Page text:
Five trends affecting legal CIOs

Five trends affecting legal CIOs

The ongoing economic instability plaguing developed economies has impacted many vertical markets and the legal sector is no exception.

The ongoing economic instability plaguing developed economies has impacted many vertical markets and the legal sector is no exception. Law firms need to innovate and grow despite reduced demand.

Although these changes do potentially represent risk to law firms, they also offer the savvy legal CIO a tremendous opportunity to use technology to create competitive advantage.

Here are five trends that CIOs at law firms should be keeping an eye on this year if they are to help their firms improve productivity and profitability.

Alternative fee arrangements

Clients are becoming more sophisticated in their buying practices across the legal industry and alternative fee arrangements (AFA) are one example of this trend. They are asking for more complex and detailed billing structures, a shift away from the hourly billing model.

This means that law firms need to provide accurate, reliable and scalable reporting to effectively manage AFAs and other complex billing structures.

Using a comprehensive practice and case management system can accurately analyse these client requests and price AFAs accordingly, while also providing in-depth billing reporting.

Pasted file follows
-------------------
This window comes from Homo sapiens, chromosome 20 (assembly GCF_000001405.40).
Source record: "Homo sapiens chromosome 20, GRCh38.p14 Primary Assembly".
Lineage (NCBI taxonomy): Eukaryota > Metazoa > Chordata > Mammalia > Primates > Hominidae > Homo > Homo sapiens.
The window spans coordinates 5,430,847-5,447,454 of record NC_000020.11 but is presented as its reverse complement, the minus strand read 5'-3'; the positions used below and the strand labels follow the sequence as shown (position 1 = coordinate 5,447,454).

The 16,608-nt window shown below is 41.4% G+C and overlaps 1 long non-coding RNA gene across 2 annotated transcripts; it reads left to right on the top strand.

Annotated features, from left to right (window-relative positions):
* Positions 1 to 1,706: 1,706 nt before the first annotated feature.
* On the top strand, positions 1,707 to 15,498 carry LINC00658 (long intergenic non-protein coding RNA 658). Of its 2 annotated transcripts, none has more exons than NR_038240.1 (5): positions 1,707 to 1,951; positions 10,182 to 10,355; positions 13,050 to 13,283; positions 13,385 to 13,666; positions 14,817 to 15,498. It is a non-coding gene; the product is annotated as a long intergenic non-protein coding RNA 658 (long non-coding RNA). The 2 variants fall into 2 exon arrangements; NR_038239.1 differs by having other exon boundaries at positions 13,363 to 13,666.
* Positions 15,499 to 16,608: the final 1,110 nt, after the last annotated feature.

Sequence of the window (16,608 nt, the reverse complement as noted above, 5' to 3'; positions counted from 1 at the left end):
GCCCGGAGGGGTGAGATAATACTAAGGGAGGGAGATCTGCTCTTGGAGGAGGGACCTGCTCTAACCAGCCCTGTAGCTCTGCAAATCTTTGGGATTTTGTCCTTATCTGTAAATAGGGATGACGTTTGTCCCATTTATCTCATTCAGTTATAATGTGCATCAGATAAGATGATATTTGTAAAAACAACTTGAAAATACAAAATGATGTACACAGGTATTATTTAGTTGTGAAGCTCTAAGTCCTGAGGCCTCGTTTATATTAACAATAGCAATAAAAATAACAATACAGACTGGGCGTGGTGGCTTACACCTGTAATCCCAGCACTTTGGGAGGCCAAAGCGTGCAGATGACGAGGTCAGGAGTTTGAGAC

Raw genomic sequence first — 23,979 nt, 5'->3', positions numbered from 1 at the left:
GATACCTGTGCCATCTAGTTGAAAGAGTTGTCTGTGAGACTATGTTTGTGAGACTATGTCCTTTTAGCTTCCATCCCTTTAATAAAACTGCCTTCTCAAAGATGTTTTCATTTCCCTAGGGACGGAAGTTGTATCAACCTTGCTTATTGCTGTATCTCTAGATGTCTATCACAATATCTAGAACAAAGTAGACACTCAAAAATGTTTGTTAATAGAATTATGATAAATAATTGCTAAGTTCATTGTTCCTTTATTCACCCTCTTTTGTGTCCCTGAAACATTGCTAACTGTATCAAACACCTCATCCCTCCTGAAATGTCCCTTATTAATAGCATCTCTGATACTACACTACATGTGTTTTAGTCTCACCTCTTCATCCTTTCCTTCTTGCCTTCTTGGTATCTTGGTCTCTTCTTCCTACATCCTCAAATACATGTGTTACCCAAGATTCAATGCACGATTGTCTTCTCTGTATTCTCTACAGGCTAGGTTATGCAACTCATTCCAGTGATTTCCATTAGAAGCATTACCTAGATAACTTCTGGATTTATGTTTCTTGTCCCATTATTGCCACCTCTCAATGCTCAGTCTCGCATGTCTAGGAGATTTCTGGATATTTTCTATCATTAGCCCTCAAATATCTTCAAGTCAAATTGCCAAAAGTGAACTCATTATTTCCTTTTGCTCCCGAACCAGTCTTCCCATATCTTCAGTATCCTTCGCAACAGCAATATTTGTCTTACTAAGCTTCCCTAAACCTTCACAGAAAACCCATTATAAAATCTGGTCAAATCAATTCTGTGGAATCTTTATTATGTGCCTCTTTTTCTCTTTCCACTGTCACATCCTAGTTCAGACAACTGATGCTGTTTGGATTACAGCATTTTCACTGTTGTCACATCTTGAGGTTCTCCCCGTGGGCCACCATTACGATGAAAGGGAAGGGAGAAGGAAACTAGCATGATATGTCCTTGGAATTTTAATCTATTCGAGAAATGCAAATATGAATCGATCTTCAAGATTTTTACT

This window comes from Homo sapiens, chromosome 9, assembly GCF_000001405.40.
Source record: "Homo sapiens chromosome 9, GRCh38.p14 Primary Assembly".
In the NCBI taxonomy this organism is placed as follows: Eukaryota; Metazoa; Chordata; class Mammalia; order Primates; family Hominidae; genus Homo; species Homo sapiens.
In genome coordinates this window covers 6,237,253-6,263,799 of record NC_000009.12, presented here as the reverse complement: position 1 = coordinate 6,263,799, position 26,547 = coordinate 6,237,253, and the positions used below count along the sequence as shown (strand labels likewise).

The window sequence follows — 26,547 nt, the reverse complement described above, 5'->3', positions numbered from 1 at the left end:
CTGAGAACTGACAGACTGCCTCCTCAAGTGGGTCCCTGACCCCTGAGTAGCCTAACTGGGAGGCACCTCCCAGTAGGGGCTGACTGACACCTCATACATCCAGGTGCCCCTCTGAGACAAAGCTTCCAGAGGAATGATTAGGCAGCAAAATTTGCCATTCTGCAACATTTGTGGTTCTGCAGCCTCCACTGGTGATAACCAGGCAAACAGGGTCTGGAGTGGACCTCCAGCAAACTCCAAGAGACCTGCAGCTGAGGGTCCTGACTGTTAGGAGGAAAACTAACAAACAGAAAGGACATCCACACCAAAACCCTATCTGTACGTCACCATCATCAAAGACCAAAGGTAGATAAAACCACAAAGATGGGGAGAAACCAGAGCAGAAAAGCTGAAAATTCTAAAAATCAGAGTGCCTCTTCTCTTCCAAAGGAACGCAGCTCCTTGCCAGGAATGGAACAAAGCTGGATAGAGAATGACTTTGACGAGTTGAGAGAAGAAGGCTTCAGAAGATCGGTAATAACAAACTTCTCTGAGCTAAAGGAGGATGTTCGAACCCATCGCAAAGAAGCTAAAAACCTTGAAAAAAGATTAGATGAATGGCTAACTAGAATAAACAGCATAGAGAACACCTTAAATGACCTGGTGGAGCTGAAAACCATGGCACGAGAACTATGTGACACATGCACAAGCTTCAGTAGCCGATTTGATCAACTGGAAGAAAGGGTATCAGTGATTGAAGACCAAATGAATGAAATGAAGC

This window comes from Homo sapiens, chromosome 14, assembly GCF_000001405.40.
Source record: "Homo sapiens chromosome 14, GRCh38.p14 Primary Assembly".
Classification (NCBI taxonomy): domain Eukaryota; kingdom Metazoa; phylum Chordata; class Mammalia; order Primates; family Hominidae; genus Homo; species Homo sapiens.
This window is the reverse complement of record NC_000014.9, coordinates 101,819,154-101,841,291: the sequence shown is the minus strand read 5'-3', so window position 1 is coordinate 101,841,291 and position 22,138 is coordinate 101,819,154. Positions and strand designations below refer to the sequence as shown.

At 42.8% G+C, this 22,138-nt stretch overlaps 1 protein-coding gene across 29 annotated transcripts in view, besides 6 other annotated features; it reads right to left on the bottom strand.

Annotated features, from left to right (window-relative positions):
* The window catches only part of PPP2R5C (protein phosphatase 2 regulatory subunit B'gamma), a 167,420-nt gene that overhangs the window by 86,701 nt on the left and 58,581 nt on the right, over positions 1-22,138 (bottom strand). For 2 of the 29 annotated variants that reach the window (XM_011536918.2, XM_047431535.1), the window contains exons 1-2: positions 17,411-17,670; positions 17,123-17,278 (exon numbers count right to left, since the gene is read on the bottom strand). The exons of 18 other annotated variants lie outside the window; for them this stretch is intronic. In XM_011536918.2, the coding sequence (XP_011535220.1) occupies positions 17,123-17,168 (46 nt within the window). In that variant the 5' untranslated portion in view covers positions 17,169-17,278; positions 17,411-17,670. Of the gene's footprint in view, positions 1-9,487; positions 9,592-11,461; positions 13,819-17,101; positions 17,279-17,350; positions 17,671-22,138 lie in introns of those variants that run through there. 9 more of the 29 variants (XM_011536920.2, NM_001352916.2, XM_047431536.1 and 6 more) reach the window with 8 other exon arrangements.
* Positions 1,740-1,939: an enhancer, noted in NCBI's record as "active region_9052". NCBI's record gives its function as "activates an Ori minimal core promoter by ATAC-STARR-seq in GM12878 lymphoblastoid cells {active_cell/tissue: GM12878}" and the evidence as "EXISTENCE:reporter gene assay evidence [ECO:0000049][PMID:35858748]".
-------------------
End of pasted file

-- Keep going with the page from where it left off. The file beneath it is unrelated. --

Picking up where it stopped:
This can become a competitive advantage for proactive law firms responding to client demands for more certainty and control over their legal spend.


Despite having one of the largest smartphone adoption rates globally, New Zealand’s official support of the bring-your-own-device (BYOD) trend has not aligned with some of the more developed countries.

Take up of BYOD in the legal sector has been even lower, partly due to resistance from the industry itself and partly due to client concerns around security.

Although every company has their own perspective on BYOD, there are two shared concerns: internal data security and the security of their client’s information.

New Zealand CIOs realise benefits of internal BYOD programs to increase staff productivity by providing a more flexible work environment.

But how do CIOs manage employee preferences to allow BYOD with their client’s preference to not allow BYOD? There’s an opportunity here for CIOs to create and demonstrate secure systems that provide comfort to clients that their data is always protected. This may even drive new business.

Mergers and acquisitions

In 2012, there were 96 cross-border mergers in the legal sector, substantially more than in any prior year.

Merged organisations operating across multiple geographies are at risk of experiencing IT system latency issues. This system lag not only creates user frustration but the latency can trigger synchronisation and database errors so having a proper IT architecture is vital.

For the CIO, the ability to integrate financial and operations systems of the two (or more) firms is critical to achieving the expected benefits of the merger.

Other challenges include time zone conversions, currency translations, compensation modelling and equity valuations. Ensuring accurate costing, billing, CRM, case management and full tracking is essential in the current business environment.

The opportunity is in positioning the firm with the information systems technology sophistication to easily integrate into another firm’s data and operations. Firms that possess this level of IT infrastructure become more valuable merger partners.